Well Swaging: An Alternative Approach to Water Well Lining

Published On: June 15, 2020By Categories: Features, Well Rehabilitation

Swaging can extend the well service life and improves water quality while minimizing maintenance costs and service downtime.

The photo shows a 16-inch swage patch with neoprene backing, which provides a tight seal to the casing or borehole being swaged. The neoprene backing can be custom-made to fit each engineered application (fully backed swage, partial backing, top and bottom seals, etc.). This is one of the many customizations Water Well Solutions, SUEZ has implemented in solving difficult problems.

By Todd E. Kerry and Ahmad T. Hamdan, PE

Many areas across the United States, including ours in the Midwest, are seeing water levels in wells declining due to overpumping, drought, and lack of recharge.

This not only creates challenges in increasing horsepower (hp) requirements as pumps are set deeper, but it also provides unique challenges when it comes to relining a well. In traditional well relining, a smaller diameter well casing is installed, which in many instances prevents reinstallation of the old pumping equipment. In most cases, it requires redesigning a smaller system at reduced capacity.

As wells age, steel well casings and steel liners placed in wells begin to corrode and fail due to several reasons: improper construction, aggressive and corrosive water, stray current, jetting, and general corrosion.

A breach in the well casing can lead to undesirable water entering the well, sanding conditions, well contamination, or collapse of the native materials that the well casing was designed to hold back. If the situation is not remedied, then a total loss of your client’s asset could be the result.

Preparation and installation of a 16-inch swage patch with hydraulic packer at an industrial energy facility in Indiana by a collaborative effort of Water Well Solutions Illinois Division LLC and Peerless Midwest Inc.

In these cases, the traditional method of well repair would be either install a smaller casing—which reduces the well diameter (i.e., relining 12-inch well, based on state and local regulations for grouting requirements of annular space, requires 8-inch liner) and quite possibly requires you to downsize the pumping equipment—or drill a new well.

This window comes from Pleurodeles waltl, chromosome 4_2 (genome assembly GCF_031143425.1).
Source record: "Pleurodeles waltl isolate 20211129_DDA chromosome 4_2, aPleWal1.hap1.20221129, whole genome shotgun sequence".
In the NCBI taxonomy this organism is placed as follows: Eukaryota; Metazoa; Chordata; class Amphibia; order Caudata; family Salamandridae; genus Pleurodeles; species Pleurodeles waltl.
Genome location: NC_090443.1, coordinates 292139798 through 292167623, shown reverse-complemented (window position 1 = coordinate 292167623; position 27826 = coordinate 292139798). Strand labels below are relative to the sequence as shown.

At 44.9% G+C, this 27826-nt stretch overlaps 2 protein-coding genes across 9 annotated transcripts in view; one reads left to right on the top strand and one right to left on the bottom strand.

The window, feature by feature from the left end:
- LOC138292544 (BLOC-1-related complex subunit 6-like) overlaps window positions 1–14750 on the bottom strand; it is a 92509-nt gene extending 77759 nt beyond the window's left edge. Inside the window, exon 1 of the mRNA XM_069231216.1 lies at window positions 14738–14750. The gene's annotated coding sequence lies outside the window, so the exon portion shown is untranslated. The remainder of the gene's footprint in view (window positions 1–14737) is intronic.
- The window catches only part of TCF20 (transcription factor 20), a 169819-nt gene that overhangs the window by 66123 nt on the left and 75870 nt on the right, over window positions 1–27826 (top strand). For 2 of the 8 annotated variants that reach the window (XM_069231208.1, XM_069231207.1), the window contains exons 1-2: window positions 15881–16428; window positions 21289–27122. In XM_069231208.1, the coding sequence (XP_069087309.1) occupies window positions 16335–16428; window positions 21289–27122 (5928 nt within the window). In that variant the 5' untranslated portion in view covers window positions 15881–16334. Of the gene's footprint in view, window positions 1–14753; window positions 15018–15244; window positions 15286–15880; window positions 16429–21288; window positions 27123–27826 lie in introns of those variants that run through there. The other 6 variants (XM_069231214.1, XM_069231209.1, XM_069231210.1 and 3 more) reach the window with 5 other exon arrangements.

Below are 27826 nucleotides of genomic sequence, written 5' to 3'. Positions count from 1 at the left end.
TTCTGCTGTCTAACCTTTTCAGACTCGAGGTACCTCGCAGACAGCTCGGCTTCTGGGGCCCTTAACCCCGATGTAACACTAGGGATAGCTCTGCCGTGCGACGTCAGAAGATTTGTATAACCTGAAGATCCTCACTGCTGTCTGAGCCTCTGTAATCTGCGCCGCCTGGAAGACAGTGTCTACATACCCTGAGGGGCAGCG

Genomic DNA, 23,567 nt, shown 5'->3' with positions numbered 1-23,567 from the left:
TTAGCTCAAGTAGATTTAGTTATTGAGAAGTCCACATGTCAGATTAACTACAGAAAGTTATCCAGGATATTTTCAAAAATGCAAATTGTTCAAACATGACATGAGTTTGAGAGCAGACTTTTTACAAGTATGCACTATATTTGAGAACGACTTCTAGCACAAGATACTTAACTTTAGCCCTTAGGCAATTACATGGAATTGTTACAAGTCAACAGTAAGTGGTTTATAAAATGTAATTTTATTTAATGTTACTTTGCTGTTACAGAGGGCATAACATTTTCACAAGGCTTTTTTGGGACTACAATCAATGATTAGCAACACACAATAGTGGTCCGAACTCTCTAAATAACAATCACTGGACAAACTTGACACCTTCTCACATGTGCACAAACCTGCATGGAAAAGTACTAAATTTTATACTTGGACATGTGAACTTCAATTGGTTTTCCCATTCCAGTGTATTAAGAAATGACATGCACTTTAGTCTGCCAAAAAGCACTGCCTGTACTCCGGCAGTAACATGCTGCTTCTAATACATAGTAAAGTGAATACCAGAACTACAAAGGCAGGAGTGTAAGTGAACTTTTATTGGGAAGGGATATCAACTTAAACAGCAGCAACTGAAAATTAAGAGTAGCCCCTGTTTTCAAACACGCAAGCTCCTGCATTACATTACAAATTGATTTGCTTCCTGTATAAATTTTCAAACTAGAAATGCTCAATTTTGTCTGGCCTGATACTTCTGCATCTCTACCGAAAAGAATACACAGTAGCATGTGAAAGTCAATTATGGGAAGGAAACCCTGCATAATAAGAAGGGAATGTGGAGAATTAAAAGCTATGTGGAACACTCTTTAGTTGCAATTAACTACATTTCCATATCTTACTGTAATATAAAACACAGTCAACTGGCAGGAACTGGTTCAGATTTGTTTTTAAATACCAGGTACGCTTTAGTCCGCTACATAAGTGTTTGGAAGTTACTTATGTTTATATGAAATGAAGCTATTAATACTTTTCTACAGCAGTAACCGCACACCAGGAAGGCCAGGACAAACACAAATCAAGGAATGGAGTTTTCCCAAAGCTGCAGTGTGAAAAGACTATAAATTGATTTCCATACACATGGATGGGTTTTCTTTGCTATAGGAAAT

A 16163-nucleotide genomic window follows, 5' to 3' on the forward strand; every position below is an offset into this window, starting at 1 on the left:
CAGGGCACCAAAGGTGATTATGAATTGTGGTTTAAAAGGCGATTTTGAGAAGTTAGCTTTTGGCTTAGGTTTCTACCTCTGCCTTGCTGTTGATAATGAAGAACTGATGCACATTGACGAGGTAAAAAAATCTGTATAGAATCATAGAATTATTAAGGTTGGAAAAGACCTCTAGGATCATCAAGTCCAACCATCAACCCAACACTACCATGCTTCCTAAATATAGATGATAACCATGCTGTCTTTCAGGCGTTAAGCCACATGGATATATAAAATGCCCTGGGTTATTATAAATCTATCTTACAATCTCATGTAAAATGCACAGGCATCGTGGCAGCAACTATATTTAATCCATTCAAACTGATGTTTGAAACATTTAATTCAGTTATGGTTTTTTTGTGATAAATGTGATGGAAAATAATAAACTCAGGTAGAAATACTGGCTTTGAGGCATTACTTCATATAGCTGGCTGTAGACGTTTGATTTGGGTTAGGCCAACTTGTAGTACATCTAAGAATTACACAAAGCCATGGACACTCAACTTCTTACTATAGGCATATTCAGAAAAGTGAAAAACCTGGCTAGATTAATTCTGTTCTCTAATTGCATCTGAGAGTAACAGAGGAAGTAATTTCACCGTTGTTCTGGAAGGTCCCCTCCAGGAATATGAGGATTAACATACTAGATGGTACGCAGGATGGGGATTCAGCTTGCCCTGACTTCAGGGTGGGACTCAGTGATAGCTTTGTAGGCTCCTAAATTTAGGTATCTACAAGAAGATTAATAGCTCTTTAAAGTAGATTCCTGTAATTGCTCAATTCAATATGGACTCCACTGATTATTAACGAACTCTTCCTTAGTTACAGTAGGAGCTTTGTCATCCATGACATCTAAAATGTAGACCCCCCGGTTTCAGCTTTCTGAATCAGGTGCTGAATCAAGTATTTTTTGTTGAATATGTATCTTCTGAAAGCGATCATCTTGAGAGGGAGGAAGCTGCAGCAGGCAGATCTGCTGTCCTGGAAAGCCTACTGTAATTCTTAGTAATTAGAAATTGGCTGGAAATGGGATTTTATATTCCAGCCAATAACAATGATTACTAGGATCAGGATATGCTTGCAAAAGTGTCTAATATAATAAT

Both options tend to be costly to the client and relining an old well comes with inherent risks caused by “doglegs,” hole deviation, and potential hole collapse.

A New Way

Swaging is a newer technology which in many cases may provide a third option that can maintain well capacity and is less expensive than drilling a new well or relining an old well.

This is a technology we’ve come across as a cost-effective alternative that almost always allows you to retain the same-sized pumping equipment. One of our industry partners has been applying these technologies in the oilfield market for years throughout the world, and we’ve been able to adopt this technology in our market.

The oilfield industry typically leads the way in cutting-edge technology since they generally put more into research and development than the water well industry. As water well contractors, we have taken the approach to look outside our industry to integrate some of these technological advancements where applicable. We’ve gained a lot of our technologies by looking outside of the industry to solve complex problems.

Swaging involves pressing a stainless steel swage liner—with or without a neoprene backing—to the existing well casing or liner. It can provide a cost-effective and long-lasting solution for repairing damaged areas of well casings or screens.

In some cases, permitting may not be required since you are not “altering” the well construction. Swaging can be done with either specialized high-pressure swage packers or a hydraulic expandable swage. Both methods provide for a bond to the existing casing once properly prepped.

A 16-inch × 5-foot swage patch is placed between the well casing and transition to the stainless steel screen where the joint had failed.

However, with the high-pressure packer, we have found it creates a more uniform bond than traditional hydraulic swaging. In our area, we find that older sand and gravel wells fail at the transition point of the casing to the screen. Since the swage can cover holes in the well casing, it can be a partial liner (minimum 3 feet) to overlap the well casing and screen interface, preventing sanding conditions.